Memory, texture, and tradition.
Joshua Abrams and Nathan Bowles have never played music together, to my knowledge, though they have played on the same bill. They don’t live in the same city, nor do they play the same instrument. They do, however, share a certain approach to music—one that both describe in pictorial, as opposed to narrative, terms. All of which to say, I thought they’d have much to discuss.
Joshua Abrams is a well-regarded jazz bassist best known in rock circles as one the founders of the Chicago-based band Town & Country, as well as the Sticks and Stones trio with Matana Roberts and Chad Taylor. He’s played with Jazz luminaries like Hamid Drake and John Tchicai, and—according to his label, Eremite records—he cites AACM, Don Cherry, Arnold Dryblatt, Hamza el Din, Popul Vuh, and Pharoah Sanders as influences. A fixture in the Chicago scene for that last decade and a half, he’s appeared on countless records by everyone from Bonny “Prince” Billy to Rhys Chatham, and from Loren Mazzacane Connors to The Roots. His current project is Natural Information Society, which has released two records to date: Natural Information in 2010, and Represencing in 2012. A new album, Magentoception, is out in May on Eremite. These albums all feature the guimbri—a Moroccan, camel-skinned, stringed instrument that both sounds and looks like a banjo crossed with a bass. Traditional gnawa musicians use it to create hypnotic, circular rhythms and bass lines. Here, the meditative thrum and buzz of Abrams’s guimbri is the centerpiece, around which swirls a wide range of sounds and textures—everything from electronic beats and samplers, to electric guitar, harmonium, and more. The result is a highly focused and beautiful tapestry—to borrow Abrams’s imagery—within which time seems to stand still.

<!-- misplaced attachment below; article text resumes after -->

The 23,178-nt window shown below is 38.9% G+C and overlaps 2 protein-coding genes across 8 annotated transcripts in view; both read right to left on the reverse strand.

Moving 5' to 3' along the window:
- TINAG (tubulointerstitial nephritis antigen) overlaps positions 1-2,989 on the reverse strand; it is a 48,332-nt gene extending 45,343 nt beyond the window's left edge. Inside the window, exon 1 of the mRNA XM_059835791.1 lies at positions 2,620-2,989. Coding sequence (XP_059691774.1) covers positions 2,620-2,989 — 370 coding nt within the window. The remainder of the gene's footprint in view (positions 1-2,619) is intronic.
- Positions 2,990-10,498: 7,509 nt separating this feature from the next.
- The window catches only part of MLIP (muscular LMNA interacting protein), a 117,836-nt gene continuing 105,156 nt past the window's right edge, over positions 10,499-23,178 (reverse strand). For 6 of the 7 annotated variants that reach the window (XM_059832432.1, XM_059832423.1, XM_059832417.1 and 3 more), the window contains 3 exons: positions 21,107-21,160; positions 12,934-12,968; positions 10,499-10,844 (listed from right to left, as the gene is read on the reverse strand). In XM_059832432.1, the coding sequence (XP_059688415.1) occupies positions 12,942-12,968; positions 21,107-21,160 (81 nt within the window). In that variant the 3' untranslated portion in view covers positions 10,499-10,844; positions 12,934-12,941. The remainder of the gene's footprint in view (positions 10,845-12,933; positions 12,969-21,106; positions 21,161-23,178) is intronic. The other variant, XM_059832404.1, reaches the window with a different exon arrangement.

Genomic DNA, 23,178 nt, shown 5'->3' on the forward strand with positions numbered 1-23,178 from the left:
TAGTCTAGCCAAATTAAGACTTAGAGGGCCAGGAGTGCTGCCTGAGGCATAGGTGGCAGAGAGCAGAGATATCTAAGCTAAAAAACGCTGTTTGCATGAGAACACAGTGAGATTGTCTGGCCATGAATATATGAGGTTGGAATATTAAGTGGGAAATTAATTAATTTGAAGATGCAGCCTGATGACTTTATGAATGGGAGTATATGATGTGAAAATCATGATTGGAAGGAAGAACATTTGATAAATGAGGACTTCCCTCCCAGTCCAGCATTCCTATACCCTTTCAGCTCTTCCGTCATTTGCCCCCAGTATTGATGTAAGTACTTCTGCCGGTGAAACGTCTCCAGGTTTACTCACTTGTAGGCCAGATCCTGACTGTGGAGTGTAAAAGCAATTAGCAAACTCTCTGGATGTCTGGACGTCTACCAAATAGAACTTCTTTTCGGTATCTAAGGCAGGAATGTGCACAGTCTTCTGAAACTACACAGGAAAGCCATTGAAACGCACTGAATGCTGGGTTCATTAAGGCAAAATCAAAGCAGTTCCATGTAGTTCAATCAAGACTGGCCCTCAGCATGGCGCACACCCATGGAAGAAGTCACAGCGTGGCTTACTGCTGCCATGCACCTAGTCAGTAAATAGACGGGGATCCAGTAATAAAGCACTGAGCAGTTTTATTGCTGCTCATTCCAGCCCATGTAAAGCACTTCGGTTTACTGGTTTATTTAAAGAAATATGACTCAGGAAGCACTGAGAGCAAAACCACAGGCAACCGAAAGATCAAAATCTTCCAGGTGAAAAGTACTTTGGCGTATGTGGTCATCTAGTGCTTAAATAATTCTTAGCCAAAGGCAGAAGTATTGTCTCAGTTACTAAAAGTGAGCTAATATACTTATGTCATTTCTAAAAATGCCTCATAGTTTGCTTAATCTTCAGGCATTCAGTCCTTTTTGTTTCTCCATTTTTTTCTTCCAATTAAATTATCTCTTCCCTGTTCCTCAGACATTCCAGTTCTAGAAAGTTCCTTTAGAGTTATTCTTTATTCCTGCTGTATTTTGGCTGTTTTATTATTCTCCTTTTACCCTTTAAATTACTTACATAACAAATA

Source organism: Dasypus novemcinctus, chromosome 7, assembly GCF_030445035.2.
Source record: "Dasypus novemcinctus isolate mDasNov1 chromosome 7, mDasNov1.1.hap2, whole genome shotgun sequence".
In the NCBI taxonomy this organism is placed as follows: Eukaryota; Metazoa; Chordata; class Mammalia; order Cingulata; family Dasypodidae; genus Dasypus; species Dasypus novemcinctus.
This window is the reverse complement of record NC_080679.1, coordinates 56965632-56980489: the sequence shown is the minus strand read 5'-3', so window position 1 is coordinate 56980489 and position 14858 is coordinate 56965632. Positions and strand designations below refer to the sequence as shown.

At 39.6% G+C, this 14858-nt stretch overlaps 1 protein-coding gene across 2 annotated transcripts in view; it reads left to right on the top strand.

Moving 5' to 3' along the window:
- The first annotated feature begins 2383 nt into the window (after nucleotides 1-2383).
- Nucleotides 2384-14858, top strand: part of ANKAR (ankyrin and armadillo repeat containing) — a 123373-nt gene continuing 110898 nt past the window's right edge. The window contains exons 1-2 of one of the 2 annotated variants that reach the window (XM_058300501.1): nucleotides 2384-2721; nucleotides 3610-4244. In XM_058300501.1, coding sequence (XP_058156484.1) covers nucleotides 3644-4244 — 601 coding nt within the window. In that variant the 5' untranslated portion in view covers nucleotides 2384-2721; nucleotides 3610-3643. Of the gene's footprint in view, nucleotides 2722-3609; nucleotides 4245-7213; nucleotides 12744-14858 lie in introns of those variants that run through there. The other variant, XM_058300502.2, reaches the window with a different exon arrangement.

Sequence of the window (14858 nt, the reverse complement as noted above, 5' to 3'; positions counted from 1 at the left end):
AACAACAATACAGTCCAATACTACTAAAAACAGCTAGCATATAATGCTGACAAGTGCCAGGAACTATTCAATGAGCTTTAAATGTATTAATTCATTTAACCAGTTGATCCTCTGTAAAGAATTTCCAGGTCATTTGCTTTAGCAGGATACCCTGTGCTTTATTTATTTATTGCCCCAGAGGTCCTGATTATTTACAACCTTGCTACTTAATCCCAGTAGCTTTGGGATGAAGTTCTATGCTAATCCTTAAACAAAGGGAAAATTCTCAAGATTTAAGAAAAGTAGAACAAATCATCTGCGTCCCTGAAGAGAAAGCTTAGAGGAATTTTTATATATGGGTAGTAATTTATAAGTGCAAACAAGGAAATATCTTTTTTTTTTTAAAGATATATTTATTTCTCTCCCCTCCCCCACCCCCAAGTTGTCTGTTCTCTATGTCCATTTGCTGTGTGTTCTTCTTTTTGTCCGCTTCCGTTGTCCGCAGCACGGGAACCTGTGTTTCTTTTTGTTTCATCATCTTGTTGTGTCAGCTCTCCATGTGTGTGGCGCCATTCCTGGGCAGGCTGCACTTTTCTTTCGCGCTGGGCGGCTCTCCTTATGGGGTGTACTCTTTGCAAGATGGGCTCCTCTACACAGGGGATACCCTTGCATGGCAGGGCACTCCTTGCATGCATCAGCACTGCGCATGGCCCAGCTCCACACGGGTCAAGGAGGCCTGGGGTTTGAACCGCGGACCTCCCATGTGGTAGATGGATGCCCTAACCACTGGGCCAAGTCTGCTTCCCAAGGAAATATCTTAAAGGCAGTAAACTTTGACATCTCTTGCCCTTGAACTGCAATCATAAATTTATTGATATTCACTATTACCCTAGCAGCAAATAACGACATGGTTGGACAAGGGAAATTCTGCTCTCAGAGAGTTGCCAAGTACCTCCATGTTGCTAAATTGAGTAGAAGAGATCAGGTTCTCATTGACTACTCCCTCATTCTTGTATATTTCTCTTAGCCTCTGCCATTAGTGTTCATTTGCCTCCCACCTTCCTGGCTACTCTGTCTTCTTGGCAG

Nathan Bowles’s recent solo record, Nansemond, was released by Paradise of Bachelors and is a haunting collection of compositions and improvisations by the banjo player and a handful of friends. The album is also a delving into memory, as the title is the name of the river in Virginia near where he grew up. It’s a beautiful, patient, and accomplished work with one foot in traditional American music and one in the contemporary experimental music world. His work with the long-lived, rural, experimental collective known as Pelt covers similar ground, but Nansemond is a truly solo record—the focused expression of an individual's vision. Bowles is also an accomplished drummer and currently plays in Steve Gunn’s band. He also plays banjo, percussion, and whatever else is needed with the Black Twig Pickers, who recently released an album with Gunn on Thrill Jockey titled Seasonal Hire.
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